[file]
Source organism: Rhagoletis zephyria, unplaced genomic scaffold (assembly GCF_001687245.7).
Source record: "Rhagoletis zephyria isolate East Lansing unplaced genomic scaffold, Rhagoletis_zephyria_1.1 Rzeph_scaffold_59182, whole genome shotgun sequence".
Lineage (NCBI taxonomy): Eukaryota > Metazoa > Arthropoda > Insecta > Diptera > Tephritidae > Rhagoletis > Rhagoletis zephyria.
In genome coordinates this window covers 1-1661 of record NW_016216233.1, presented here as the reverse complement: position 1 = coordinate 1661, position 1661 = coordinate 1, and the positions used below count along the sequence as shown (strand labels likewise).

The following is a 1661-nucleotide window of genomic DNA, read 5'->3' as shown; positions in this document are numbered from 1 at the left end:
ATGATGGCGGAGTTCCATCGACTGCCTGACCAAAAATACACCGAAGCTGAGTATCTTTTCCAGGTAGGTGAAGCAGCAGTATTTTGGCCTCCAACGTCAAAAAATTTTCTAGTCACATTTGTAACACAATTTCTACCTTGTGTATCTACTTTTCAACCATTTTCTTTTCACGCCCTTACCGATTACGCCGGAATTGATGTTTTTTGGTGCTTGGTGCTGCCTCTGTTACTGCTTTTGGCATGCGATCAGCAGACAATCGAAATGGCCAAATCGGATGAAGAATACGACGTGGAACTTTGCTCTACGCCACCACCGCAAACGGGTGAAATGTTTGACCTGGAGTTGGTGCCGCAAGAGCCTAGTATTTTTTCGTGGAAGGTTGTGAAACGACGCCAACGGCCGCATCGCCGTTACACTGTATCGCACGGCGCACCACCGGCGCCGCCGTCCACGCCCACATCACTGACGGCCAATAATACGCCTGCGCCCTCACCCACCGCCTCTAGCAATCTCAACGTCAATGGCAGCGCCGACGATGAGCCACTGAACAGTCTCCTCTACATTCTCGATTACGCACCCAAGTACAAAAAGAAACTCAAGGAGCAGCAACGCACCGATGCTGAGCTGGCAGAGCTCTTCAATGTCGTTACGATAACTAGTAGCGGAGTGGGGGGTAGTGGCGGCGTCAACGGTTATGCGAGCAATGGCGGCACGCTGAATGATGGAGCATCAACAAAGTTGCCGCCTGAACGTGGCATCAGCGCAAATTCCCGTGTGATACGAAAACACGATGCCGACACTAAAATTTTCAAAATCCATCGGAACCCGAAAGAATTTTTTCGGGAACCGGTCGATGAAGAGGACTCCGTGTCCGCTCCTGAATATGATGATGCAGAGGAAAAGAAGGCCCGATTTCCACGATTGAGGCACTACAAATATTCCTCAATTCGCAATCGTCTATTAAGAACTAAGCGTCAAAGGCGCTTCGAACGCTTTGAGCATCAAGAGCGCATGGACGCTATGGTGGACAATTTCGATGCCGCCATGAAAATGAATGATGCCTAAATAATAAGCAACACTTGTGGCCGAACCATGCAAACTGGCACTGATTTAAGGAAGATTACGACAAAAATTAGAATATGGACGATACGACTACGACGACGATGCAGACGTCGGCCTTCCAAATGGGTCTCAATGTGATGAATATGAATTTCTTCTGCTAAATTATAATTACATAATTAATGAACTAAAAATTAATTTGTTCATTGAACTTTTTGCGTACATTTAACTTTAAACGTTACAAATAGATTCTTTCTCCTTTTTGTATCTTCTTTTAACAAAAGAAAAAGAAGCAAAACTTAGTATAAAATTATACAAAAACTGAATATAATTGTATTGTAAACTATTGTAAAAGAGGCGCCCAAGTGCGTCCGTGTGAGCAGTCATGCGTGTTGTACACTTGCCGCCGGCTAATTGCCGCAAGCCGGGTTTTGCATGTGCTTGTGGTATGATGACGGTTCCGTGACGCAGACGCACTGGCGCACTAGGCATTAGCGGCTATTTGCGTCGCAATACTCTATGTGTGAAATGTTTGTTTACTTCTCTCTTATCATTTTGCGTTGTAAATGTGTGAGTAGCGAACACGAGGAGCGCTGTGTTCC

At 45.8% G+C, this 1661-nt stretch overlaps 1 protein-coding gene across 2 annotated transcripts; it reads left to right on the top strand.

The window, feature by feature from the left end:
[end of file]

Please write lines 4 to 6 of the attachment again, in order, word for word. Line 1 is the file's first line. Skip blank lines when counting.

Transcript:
In genome coordinates this window covers 1-1661 of record NW_016216233.1, presented here as the reverse complement: position 1 = coordinate 1661, position 1661 = coordinate 1, and the positions used below count along the sequence as shown (strand labels likewise).

The following is a 1661-nucleotide window of genomic DNA, read 5'->3' as shown; positions in this document are numbered from 1 at the left end:
ATGATGGCGGAGTTCCATCGACTGCCTGACCAAAAATACACCGAAGCTGAGTATCTTTTCCAGGTAGGTGAAGCAGCAGTATTTTGGCCTCCAACGTCAAAAAATTTTCTAGTCACATTTGTAACACAATTTCTACCTTGTGTATCTACTTTTCAACCATTTTCTTTTCACGCCCTTACCGATTACGCCGGAATTGATGTTTTTTGGTGCTTGGTGCTGCCTCTGTTACTGCTTTTGGCATGCGATCAGCAGACAATCGAAATGGCCAAATCGGATGAAGAATACGACGTGGAACTTTGCTCTACGCCACCACCGCAAACGGGTGAAATGTTTGACCTGGAGTTGGTGCCGCAAGAGCCTAGTATTTTTTCGTGGAAGGTTGTGAAACGACGCCAACGGCCGCATCGCCGTTACACTGTATCGCACGGCGCACCACCGGCGCCGCCGTCCACGCCCACATCACTGACGGCCAATAATACGCCTGCGCCCTCACCCACCGCCTCTAGCAATCTCAACGTCAATGGCAGCGCCGACGATGAGCCACTGAACAGTCTCCTCTACATTCTCGATTACGCACCCAAGTACAAAAAGAAACTCAAGGAGCAGCAACGCACCGATGCTGAGCTGGCAGAGCTCTTCAATGTCGTTACGATAACTAGTAGCGGAGTGGGGGGTAGTGGCGGCGTCAACGGTTATGCGAGCAATGGCGGCACGCTGAATGATGGAGCATCAACAAAGTTGCCGCCTGAACGTGGCATCAGCGCAAATTCCCGTGTGATACGAAAACACGATGCCGACACTAAAATTTTCAAAATCCATCGGAACCCGAAAGAATTTTTTCGGGAACCGGTCGATGAAGAGGACTCCGTGTCCGCTCCTGAATATGATGATGCAGAGGAAAAGAAGGCCCGATTTCCACGATTGAGGCACTACAAATATTCCTCAATTCGCAATCGTCTATTAAGAACTAAGCGTCAAAGGCGCTTCGAACGCTTTGAGCATCAAGAGCGCATGGACGCTATGGTGGACAATTTCGATGCCGCCATGAAAATGAATGATGCCTAAATAATAAGCAACACTTGTGGCCGAACCATGCAAACTGGCACTGATTTAAGGAAGATTACGACAAAAATTAGAATATGGACGATACGACTACGACGACGATGCAGACGTCGGCCTTCCAAATGGGTCTCAATGTGATGAATATGAATTTCTTCTGCTAAATTATAATTACATAATTAATGAACTAAAAATTAATTTGTTCATTGAACTTTTTGCGTACATTTAACTTTAAACGTTACAAATAGATTCTTTCTCCTTTTTGTATCTTCTTTTAACAAAAGAAAAAGAAGCAAAACTTAGTATAAAATTATACAAAAACTGAATATAATTGTATTGTAAACTATTGTAAAAGAGGCGCCCAAGTGCGTCCGTGTGAGCAGTCATGCGTGTTGTACACTTGCCGCCGGCTAATTGCCGCAAGCCGGGTTTTGCATGTGCTTGTGGTATGATGACGGTTCCGTGACGCAGACGCACTGGCGCACTAGGCATTAGCGGCTATTTGCGTCGCAATACTCTATGTGTGAAATGTTTGTTTACTTCTCTCTTATCATTTTGCGTTGTAAATGTGTGAGTAGCGAACACGAGGAGCGCTGTGTTCC